You try to crush a prickly spined fish in your mouth or hand, You would scream out in pain and immediately stop what you were doing. That's because we warm blooded humans have a large amount of cortex in the brain which ensures we humans feel pain. Let's not forget, a cold blooded fish with its tiny bit of cortex can be hooked, returned to the water, then hooked again within minutes. Remember, fish get attacked by otters, cormorants, sharks, pike and hundreds of other fish, animals and birds which leave them very badly wounded. Often the fish will have a hole through its body and still continue to feed and get hooked by anglers. Would they do so if they were in pain? I don't think so.
When you hook a fish it tries to get away. That's not through pain. It's because it doesn't like the experience of being tethered. If you take the tension off the fish, it will settle down on the river bed and lay there or move off to join the other fish in the swim. It will even take another bait, despite the hook and line. Tighten the line and immediately the fish strives to get away. Slacken off and the fish resumes feeding or resting. How do I know? Because I have seen it happen on many occasions.
If PETA are so concerned about the cold bloodied slimy fish species, why are they not protesting over the fish's fresh and saltwater environment which is being destroyed daily, perhaps by PETA members. This is happening as I write through the millions of gallons of disinfectant being sprayed in the countryside which is slowly leaching into our rivers and streams. I have never seen PETA at the waterside trying to save fish which are distressed and dying.
The RSPCA commissioned the Medway Report back in the 1970s. This report could not prove fish felt pain. I will continue to fish with a clear conscience truly believing that fish don't feel pain when I stick that hook in the fishes mouth. A fish's mouth can best be described as a bit of gristle, which is a hard, tough, flexible animal tissue. It's something like the hard skin we get on our hands which we cut off without the fear of pain. I might cause some slight distress but the good I do for the fish and the aquatic environment far outweighs any slight problem I cause to the fish. If the fish had a choice. They would rather have me around to look after them than PETA who do nothing to help the aquatic environment.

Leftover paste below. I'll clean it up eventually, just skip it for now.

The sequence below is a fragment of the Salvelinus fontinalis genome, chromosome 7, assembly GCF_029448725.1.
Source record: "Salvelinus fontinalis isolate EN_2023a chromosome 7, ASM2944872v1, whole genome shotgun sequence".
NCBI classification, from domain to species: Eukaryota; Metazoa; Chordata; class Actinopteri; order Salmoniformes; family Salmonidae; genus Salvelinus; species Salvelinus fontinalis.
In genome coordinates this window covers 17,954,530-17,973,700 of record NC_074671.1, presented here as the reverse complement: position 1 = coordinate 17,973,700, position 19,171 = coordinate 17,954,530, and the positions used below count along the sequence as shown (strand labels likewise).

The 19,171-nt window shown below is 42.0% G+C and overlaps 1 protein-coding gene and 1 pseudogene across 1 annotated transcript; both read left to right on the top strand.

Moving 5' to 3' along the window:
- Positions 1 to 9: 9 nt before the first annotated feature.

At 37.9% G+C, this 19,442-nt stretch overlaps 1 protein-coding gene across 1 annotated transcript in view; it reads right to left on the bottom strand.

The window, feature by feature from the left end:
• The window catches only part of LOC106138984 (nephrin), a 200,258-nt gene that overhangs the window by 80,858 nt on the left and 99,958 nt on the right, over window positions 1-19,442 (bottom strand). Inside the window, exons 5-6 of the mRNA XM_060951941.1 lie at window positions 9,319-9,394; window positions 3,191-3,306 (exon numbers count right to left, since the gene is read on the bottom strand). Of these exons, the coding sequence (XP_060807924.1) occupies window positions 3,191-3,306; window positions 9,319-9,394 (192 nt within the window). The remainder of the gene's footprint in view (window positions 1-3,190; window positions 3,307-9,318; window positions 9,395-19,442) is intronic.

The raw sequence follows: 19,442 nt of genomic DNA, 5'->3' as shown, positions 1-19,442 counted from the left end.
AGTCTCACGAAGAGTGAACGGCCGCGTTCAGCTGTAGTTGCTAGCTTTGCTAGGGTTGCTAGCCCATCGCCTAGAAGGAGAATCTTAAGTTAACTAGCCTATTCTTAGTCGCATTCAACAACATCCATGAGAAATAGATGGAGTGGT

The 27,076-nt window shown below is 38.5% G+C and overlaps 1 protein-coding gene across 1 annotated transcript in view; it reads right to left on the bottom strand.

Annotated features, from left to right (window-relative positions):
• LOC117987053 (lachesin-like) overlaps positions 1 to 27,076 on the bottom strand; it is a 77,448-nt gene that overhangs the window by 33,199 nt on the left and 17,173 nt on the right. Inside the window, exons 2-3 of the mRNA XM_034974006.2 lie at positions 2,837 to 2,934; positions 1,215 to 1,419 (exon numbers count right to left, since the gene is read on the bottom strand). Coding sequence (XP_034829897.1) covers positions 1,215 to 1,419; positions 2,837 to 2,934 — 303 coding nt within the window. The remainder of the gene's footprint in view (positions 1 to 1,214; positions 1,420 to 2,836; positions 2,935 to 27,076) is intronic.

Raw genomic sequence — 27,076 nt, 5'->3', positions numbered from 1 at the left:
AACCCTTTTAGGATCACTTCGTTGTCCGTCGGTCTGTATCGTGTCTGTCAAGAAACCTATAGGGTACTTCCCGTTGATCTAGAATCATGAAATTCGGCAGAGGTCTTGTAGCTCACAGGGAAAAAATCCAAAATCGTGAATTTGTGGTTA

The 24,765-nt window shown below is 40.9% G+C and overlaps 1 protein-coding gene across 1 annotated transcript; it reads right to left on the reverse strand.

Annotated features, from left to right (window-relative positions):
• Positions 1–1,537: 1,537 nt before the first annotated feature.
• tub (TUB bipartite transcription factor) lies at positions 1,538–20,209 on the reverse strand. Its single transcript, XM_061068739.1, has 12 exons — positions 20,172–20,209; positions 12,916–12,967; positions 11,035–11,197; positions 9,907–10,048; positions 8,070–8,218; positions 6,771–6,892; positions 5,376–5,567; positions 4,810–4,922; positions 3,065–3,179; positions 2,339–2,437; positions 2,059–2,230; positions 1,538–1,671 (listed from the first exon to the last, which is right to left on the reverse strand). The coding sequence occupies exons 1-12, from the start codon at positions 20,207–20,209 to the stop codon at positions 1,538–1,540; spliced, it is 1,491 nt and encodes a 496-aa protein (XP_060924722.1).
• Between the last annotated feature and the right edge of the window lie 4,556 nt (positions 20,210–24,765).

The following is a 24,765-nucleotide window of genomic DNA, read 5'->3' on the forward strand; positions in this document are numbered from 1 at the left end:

Ask yourself the question, why should the American based PETA choose the United Kingdom to spout their propaganda and not be protesting in their home country? Could the reason be that in the United States there are 35 million anglers and PETA don't have a cat in hells chance of winning their argument or getting their message across. In fact many people treat them with the contempt they deserve. Instead, this anti-angling group have come across the Atlantic to accuse the British anglers as being cruel, wicked and causing untold pain to fish. Which as we know is so totally untrue.
But we know from the past that lies and propaganda get people believing those lies are true. The NAZI Party propaganda Minister Josef Goebbels proved that if you tell enough lies to the masses, they will believe what they are being told is true - as the German people did in the late 1930's early 40's. PETA are always putting across their propaganda, especially to innocent youngsters as witnessed recently when they attended various Primary schools where they approached young children telling them lies and spouting their propaganda. Saying to these young, easily influenced, children "Stop drinking milk because milk is only for cow babies". PETA also want to stop you keeping pets, eating meat, eggs and fish and are against the wearing of leather goods.
They even have a crazy idea that we should trap mice and release them away from home. What about the ghastly, disease ridden rat? Do we do the same with them?. Next time you're in the garden, don't chop a worm or kill a slug, you might have the PETA police after you!
Next months feature will include my trip to Swedish Lapland and the World Fly Fishing Championships. Have a good months angling and enjoy the experience and if you want any advice or help please E-mail me email@example.com